Alexander Jablokov

 

I'm a writer, mostly of science fiction, with a new novel, Brain Thief.

The name is pronounced Yablokov, and the legal name is Jablokow.  My best friends can't spell or pronounce it, so you shouldn't worry about it either.

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Write me at alexjablokow [at] comcast.net

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"How Sere Picked Up Her Laundry", Asimov's Science Fiction July/August 2017(out now)

"The Forgotten Taste of Honey", Asimov's Science Fiction, October/November 2016

"The Return of Black Murray", Asimov's Science Fiction, April/May 2016

"The Instructive Tale of the Archeologist and His Wife", Asimov's Science Fiction, July 2014

"Bad Day on Boscobel", The Other Half of the Sky.

"Feral Moon", novella, Asimov's Science Fiction, March 2013

"Since You Seem to Need a Certain Amount of Guidance", Daily Science Fiction, November 6, 2012

"The Comfort of Strangers", short story, Magazine of Fantasy and Science Fiction, January/February 2012

"Blind Cat Dance" reprinted in Gardner Dozois's Best Science Fiction of the Year 28

"The Day the Wires Came Down", novelette, Asimov's Science Fiction, April/May 2011

"Plinth Without Figure", short story, Magazine of Fantasy and Science Fiction, November/December 2010

"Warning Label", short story, Asimov's Science Fiction Magazine August 2010

"Blind Cat Dance", short story, Asimov's Science Fiction Magazine March 2010

Brain Thief, a novel, Tor Books, January 2010

 

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« My anti-akrasia tools II: to-do lists and next actions | Main | Hiding out, educating myself about the (possible) apocalypse »
Friday
Nov252016

My anti-akrasia tools I: minimizing distraction

My name is Alex, and I am a procrastinator. I avoid emotionally charged, tiresome, or long-term tasks, and have bad emotional relationships with them. When I am avoiding an important task, I am easily distracted.

"Akrasia" is the term us fancy-ass people use for when we deliberately and knowingly act against our own best judgment. It's from ancient Greek, and so gives our blog-post reading a retrospective air of classical severity.

I'm not alone in being a procrastinator, certainly, but I do have certain behaviors that have been a burden on me since at least junior high school.

As our modern interactive environment has provided more, easier, and more satisfying distractions, it has also provided tools for structuring our mental processing so that we can more successfully achieve our goals.

Note: there are a variety of procrastinations, and some of these may work better for you than others. I will list the ones I currently use, why I use them, and what effects I think they have.

Distraction elimination: Cold Turkey, Leechblock, StayFocusd

I work on a computer that is connected to the internet. To prevent myself from randomly surfing, which I am more likely to do when I'm tired or the task is challenging, I use Cold Turkey. I know which sites I am most likely to try to distract myself with. Cold Turkey lets you make a "block list" of those. When I want a block of working time, I turn on the block, and can no longer get access to any of those sites, on any browser.

I have the paid version, so I also have a more severe list, which blocks every site, with a few whitelisted exceptions (mostly things related to my freelance business, so I can still work with leads, schedules, or invoices). It also lets me block specific applications. There are a few games on my computer that are good distractions, so I can lock myself out of them for a specified period.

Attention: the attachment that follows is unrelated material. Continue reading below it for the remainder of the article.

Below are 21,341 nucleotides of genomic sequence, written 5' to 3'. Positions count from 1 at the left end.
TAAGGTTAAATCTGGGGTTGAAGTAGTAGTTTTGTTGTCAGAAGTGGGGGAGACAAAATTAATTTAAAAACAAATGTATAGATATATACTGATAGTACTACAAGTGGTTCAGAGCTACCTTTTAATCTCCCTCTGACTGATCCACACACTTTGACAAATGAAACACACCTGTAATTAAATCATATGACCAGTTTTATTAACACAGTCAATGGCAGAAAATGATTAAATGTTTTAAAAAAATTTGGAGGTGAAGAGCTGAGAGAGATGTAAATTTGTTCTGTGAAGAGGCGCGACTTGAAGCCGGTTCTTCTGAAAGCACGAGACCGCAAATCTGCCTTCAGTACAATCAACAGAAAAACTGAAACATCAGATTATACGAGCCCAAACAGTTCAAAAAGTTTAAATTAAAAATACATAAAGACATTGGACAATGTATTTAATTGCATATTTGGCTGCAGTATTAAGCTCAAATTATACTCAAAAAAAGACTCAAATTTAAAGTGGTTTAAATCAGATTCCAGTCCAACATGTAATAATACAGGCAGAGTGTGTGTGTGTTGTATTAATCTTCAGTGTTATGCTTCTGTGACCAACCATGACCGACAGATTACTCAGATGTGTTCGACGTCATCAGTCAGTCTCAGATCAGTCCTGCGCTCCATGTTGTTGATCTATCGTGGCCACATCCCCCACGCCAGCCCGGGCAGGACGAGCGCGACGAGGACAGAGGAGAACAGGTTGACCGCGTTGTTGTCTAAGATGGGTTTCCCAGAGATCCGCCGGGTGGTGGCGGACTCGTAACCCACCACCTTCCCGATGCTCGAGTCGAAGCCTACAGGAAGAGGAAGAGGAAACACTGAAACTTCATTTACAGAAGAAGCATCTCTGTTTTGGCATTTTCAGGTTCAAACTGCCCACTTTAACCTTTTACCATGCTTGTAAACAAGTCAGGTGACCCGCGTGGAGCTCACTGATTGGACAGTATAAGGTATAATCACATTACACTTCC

Sometimes I forget I've blocked sites and try to goof off using one. Cold Turkey will give you an image of a nebula and an inspirational quote. "Either you run the day or the day runs you" is the one that just came up, because I have it on right now, to get this post done.

 I've also used Leechblock, which is Firefox-specific, and StayFocusd, for Chrome. Leechblock will let you set how many minutes per hour (or whatever interval you specify) you can goof off, which can be a bit less harsh. StayFocusd also lets you browse for some limited time, but has the additional feature that sites you get to by clicking on a link in a block list site will count against your time--it warns you about this. So, if you've said you'll only be on Facebook five minutes an hour, and you click on one of those news stories, that story will still count against your time.

I used to rely entirely on Leechblock, but am currently finding Cold Turkey both more flexible and more severe. It has various more severe options, like locking you out of your computer completely for some specific period of time, that I don't use.

And that's where you need to make your choices. I find that once I put a blocker in place, I am not tempted to circumvent it. My urge to goof off is everpresent, but a bit of resistance reminds me of what I am supposed to be accomplishing, and I usually accept it. Your urge to distract may well be stronger.

Some people wanting to lose weight can leave a box of cookies on the counter and not be tempted to eat them until after dinner. Some might need to hide the box in a drawer, but won't open the drawer. Some need to put it in a container that takes some time to open--I've seen food safes with timers. And some may need to ban cookies from their house for the duration of their diet because they'll find themselves breaking into the safe with a hacksaw (in which case a diet is probably not the best long-term solution to a weight concern, but that's a different issue).

So the severity of a site and application blocker will have to match your own self-control profile. I use mine daily, and it makes a difference to my productivity. Actually, it just dinged to tell me I can goof off online again, so I'm done with this post.

 

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